Once an image is caught on tape, NASA scientists can try to correlate the impact with a meteor shower they know about and use that information to learn the speed and size of the meteorite.  Often, these meteorite can fly through space eighty times faster than the fastest jet on Earth. So far, meteorites haven’t been known to destroy any spacecraft, but some people say that some in-space anomalies – bumps and bruises – have been from meteorites.

Whatever violence the rocks are causing up in space, lunar monitoring is still a peaceful experience from Earth. Suggs says it’s been thrilling to see impacts from the project and “seeing the new crater that Lunar Reconnaissance Orbiter detected from our March 17, 2013, impact was extremely exciting and satisfying.” But his favorite part of the project is still sitting out and watching the sky. Suggs says, “I enjoy the observing: just me and the telescopes and the Moon in the middle of the night.”

Images: Wikimedia (top), courtesy of George Varros (GIF)

Angus R. Chen is a research assistant at Princeton University, where he does geochronology research using uranium and lead isotopes from zircon crystals. Previously, he was a research intern at the Harvard Forest, studying the impacts of climate change on soil. He recently graduated from Oberlin College with a double major in environmental science and creative writing. When he’s not in the lab admiring rocks and then pulverizing them, he writes poetry, fiction, science articles, and makes cool videos.

Citizen Science… After Hours

By February 28th, 2014 at 5:05 pm | Comment

From moon monitoring to stargazing to salamander sleuthing, SciStarter brings you citizen science projects you can do in the dark.

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GLOBE at Night
Within a couple of generations in the U.S., only the national parks will have dark enough skies to see the Milky Way. Light pollution disrupts the habits of animals and wastes energy and money.Join this international star-hunting program to “see the light!” Get started!


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Loss of the Night
How many stars can you see where you live? The Loss of the Night App (available for Android devices) challenges citizen scientists to identify as many stars as they can in order to measure light pollution. Get started!


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Dark Sky Meter
The Dark Sky Meter (available for iPhones) allows citizen scientists to contribute to a global map of nighttime light pollution. The map is also a great help for (amateur) astronomers looking for dark skies. Get started!


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Lunar Impact Monitoring
NASA needs your help to monitor the rates and sizes of large meteoroids striking the moon’s dark side. This data will help engineers design lunar spacecraft, habitats, vehicles, and extra-vehicular activity suits to protect human explorers from the stresses of the lunar environment. Get started!


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Salamander Crossing Brigades
Serve as a Salamander Crossing Guard at amphibian road crossings throughout the Monadnock Region. Volunteers count migrating amphibians and safely usher the animals across roads during one or more “Big Nights.” Get started!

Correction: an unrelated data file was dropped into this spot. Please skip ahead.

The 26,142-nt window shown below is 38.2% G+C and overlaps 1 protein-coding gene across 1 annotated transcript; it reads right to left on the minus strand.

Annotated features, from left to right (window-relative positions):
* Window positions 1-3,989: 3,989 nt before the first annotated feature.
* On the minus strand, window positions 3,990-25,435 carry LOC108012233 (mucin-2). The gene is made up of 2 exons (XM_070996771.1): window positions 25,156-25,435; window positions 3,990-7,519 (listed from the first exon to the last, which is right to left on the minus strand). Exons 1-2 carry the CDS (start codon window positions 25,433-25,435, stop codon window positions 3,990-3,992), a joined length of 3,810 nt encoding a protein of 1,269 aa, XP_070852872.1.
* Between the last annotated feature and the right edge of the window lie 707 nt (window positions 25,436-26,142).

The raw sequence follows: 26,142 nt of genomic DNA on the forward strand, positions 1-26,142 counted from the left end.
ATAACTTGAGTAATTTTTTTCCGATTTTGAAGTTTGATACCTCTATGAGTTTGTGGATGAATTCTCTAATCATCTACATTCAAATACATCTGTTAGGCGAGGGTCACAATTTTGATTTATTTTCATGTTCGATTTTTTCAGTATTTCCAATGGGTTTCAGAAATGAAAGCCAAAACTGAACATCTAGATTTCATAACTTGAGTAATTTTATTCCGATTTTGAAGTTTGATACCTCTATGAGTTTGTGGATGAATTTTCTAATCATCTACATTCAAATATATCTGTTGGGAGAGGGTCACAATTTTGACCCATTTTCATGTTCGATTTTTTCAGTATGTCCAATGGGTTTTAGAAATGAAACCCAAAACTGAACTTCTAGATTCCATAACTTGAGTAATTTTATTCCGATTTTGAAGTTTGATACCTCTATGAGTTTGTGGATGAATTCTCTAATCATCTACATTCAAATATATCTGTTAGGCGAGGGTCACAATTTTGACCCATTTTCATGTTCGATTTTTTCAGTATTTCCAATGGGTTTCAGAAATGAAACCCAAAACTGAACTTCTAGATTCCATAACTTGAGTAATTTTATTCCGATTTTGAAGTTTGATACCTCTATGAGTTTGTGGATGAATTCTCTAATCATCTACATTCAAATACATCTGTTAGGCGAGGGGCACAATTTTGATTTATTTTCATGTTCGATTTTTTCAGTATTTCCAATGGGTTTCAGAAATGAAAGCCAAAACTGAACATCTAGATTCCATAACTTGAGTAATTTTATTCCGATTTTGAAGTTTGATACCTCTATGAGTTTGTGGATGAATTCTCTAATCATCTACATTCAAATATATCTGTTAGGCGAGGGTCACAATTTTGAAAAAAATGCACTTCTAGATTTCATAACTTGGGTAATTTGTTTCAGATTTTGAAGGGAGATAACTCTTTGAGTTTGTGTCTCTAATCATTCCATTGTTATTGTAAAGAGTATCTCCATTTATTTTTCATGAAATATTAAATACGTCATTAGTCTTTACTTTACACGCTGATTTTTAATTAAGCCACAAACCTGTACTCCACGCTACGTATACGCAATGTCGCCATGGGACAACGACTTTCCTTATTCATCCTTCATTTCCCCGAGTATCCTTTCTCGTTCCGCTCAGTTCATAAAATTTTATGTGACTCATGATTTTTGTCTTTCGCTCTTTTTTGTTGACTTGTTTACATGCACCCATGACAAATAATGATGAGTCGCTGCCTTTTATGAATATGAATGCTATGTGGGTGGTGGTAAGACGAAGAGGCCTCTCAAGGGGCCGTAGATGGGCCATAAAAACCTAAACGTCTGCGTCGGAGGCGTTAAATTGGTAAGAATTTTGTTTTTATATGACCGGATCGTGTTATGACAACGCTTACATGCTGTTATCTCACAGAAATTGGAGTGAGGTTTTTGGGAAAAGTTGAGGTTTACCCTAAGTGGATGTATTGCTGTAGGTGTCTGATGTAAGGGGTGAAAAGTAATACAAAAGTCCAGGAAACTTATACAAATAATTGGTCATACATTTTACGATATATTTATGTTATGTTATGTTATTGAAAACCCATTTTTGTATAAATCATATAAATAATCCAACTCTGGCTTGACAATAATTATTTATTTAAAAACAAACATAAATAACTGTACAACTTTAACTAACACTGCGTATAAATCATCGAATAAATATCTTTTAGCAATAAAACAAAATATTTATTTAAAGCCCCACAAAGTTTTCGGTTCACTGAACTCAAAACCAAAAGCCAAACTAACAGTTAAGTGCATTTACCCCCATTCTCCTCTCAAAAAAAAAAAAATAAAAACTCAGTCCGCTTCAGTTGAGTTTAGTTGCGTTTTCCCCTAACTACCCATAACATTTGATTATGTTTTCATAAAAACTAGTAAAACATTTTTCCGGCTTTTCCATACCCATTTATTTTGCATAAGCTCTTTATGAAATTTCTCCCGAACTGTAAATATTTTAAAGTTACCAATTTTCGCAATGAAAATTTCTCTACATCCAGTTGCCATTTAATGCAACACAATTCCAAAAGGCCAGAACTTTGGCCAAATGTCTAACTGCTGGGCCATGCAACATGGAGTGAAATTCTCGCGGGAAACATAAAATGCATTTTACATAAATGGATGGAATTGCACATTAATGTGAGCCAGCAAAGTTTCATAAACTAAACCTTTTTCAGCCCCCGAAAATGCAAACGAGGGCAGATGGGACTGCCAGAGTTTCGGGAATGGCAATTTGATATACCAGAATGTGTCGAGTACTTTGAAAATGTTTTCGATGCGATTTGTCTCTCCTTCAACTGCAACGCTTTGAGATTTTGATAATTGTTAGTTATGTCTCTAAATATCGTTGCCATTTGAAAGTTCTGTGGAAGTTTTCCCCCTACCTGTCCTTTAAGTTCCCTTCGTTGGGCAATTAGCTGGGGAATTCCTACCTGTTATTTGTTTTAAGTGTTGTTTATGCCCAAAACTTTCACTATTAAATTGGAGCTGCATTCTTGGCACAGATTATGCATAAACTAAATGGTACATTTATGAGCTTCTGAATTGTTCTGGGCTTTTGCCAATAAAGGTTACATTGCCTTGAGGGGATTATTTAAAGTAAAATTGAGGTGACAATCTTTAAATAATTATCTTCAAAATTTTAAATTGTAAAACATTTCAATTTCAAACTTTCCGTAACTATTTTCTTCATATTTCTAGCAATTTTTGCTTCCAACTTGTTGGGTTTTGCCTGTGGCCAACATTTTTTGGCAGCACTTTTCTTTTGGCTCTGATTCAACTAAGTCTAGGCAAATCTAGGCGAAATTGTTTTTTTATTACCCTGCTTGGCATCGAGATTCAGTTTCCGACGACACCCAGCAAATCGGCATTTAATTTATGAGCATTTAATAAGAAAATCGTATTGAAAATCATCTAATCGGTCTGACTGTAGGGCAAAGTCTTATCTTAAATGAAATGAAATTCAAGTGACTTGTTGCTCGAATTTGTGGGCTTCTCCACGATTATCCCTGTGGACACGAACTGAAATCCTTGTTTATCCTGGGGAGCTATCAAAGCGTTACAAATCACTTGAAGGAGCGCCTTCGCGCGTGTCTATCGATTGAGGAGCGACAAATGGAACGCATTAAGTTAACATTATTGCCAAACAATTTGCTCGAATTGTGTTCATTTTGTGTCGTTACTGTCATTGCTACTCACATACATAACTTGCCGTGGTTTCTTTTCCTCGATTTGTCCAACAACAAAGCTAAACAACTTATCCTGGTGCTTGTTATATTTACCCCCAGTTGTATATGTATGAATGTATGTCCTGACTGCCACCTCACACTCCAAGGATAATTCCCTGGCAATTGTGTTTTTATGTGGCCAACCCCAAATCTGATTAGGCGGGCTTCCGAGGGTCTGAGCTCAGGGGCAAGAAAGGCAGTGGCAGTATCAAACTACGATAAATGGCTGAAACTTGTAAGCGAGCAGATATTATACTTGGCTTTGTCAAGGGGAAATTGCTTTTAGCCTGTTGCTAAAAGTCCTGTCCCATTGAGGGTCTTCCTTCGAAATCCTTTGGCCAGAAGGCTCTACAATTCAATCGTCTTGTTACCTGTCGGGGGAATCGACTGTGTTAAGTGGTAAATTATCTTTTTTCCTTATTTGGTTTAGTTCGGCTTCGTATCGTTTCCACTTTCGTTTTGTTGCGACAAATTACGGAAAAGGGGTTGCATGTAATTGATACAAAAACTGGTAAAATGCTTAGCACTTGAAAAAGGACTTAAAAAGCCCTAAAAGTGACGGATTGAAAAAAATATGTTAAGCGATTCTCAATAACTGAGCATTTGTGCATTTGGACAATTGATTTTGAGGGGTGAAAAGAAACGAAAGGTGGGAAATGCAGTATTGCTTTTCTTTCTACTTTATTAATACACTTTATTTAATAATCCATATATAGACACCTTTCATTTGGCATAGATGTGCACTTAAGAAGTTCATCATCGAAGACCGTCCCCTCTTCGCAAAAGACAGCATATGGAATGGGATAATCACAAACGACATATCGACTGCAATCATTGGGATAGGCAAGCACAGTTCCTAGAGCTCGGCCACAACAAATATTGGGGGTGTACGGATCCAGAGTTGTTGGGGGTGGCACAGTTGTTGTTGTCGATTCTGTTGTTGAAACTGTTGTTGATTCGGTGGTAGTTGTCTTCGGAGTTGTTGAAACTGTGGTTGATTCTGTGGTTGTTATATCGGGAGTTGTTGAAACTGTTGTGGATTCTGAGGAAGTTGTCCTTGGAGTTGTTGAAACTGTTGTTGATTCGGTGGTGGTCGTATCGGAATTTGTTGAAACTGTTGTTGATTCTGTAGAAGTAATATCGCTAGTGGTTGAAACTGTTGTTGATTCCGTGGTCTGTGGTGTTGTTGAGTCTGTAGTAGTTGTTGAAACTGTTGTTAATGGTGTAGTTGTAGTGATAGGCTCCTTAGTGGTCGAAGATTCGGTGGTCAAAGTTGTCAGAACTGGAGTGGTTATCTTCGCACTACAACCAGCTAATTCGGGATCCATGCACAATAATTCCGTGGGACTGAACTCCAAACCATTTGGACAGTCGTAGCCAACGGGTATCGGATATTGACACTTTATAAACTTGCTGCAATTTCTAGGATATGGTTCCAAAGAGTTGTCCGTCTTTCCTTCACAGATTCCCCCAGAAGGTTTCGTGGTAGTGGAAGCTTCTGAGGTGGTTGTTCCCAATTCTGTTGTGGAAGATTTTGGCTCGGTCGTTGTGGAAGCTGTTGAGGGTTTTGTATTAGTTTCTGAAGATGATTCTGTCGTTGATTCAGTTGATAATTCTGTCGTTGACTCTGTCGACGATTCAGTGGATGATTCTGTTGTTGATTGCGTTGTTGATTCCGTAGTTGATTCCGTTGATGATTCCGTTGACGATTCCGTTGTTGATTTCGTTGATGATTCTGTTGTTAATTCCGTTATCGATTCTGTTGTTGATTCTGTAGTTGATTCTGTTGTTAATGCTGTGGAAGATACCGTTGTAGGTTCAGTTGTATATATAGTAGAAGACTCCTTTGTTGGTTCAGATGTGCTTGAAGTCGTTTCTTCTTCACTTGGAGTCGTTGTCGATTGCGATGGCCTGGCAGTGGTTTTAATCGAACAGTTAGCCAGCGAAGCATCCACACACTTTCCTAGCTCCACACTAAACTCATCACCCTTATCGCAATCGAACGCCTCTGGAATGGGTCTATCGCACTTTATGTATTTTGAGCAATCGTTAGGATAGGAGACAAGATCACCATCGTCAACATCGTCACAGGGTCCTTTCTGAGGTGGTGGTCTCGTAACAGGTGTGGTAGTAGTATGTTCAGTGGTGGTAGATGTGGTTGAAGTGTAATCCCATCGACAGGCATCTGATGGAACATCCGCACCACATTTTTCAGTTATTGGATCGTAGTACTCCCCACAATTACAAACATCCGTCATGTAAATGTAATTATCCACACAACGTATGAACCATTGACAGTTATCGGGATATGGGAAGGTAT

Want to bring citizen science into the classroom? Check out our Educators Page to learn more about how to integrate projects into your curriculum.

SciStarter and Azavea (with support from Sloan Foundation) spent the last year investigating developments in software, hardware, and data processing capability for citizen science. Here’s what we found

If you’d like your project featured in our newsletter, e-mail

Loss of the Night: Stargazing and Citizen Science

By February 28th, 2014 at 4:37 pm | Comment

Contribute to light pollution research with the Loss of the Night Android app!

Citizen science after hours…here are some citizen science projects you can do at night.

Effects of Skyglow due to artificial light on star visibility

Effects of skyglow on star visibility (Image courtesy Loss of the Night)

I’m going to take a quick bet and guess that every one who is reading this post has at least once gazed up at a clear sky and been fascinated by all the stars out there. If you’re out walking in the night with your friends or family, stargazing is probably the cheapest way to entertain yourself for hours on end.

Now, what if you could have all that fun, learn about constellations and contribute to science at the same time? There’s an app for that.

The science that we are talking about here is research on light pollution. Light pollution is the excessive artificial light that is added by sources such as poorly designed street lighting and over-illumination (imagine Times Square, Las Vegas or empty offices with the lights on all night).

Though we associate the increased availability of artificial lighting as a measure of human progress, it has unintended consequences. Birds misdirected by illuminated structures often suffer fatal collisions and freshly hatched turtles die because they wrongly migrate towards illuminated lands instead of the sea. Light pollution also significantly affects the diurnal or nocturnal nature of animals. As humans, our internal body clocks are also very tightly linked to the rhythmic changes in light between day and night. Artificial lighting can disrupt this rhythm leading to consequences to our health such as disorders associated with poor sleep patterns. So more light is not always good. Now that I’ve made you sufficiently concerned about this issue, I’m going to tell you how you can help!